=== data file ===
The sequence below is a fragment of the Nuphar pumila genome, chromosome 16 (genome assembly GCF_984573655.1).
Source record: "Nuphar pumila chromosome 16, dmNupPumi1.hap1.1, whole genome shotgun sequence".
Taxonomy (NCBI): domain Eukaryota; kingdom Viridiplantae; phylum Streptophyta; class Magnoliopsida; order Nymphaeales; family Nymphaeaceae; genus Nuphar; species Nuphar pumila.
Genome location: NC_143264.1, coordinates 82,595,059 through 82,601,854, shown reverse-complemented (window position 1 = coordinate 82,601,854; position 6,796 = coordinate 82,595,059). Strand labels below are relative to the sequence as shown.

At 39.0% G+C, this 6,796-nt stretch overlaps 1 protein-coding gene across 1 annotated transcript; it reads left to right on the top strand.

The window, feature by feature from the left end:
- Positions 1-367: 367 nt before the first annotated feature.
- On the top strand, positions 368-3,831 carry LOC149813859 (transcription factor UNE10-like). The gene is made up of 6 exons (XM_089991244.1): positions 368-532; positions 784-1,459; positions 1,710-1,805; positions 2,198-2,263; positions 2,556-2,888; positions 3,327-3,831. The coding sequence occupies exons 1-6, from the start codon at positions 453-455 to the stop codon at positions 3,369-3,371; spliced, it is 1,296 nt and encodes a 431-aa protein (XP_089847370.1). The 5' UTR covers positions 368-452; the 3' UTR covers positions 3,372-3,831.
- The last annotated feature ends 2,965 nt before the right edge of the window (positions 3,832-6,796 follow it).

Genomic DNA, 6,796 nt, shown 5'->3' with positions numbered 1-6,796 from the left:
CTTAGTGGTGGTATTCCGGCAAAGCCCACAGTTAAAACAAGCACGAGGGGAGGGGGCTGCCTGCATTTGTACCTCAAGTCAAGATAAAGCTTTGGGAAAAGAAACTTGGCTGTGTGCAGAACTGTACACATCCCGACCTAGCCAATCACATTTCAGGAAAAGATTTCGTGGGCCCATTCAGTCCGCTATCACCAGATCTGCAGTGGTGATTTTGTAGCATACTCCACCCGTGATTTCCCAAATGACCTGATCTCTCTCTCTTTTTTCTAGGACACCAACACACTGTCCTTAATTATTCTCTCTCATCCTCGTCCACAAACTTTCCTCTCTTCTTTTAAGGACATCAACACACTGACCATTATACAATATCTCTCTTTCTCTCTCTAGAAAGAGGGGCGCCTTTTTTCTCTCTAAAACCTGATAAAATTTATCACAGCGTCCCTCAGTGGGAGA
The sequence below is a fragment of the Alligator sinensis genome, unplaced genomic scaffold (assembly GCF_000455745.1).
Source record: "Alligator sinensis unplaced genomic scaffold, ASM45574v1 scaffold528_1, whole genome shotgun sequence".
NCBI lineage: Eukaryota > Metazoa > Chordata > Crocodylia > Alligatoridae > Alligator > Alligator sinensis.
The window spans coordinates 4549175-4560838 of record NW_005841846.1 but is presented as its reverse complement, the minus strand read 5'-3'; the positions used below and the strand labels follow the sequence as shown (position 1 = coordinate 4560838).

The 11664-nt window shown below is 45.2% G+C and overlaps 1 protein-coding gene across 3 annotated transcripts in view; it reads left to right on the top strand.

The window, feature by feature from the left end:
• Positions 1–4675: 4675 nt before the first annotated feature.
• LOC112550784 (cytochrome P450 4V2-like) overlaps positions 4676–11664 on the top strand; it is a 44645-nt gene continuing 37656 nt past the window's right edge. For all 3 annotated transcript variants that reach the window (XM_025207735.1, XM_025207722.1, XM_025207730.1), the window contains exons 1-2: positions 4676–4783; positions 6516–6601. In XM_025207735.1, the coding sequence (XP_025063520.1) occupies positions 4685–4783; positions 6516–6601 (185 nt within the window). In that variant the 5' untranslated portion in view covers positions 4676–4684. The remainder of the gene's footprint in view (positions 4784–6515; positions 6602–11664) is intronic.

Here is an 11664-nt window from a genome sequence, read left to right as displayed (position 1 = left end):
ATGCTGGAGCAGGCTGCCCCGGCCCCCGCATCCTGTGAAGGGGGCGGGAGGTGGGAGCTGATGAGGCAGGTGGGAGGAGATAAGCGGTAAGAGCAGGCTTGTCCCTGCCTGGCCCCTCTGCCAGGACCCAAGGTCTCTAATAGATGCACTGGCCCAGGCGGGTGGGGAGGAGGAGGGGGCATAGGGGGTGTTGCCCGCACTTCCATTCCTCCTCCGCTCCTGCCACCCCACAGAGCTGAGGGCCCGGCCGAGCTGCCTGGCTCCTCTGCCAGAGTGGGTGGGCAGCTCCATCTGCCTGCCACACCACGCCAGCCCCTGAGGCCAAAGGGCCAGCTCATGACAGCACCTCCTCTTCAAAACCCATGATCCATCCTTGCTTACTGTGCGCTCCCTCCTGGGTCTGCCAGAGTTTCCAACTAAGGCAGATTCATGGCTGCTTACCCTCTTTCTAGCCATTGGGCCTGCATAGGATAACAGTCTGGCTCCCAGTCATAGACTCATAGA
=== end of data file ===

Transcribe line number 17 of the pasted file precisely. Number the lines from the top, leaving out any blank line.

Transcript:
The window, feature by feature from the left end: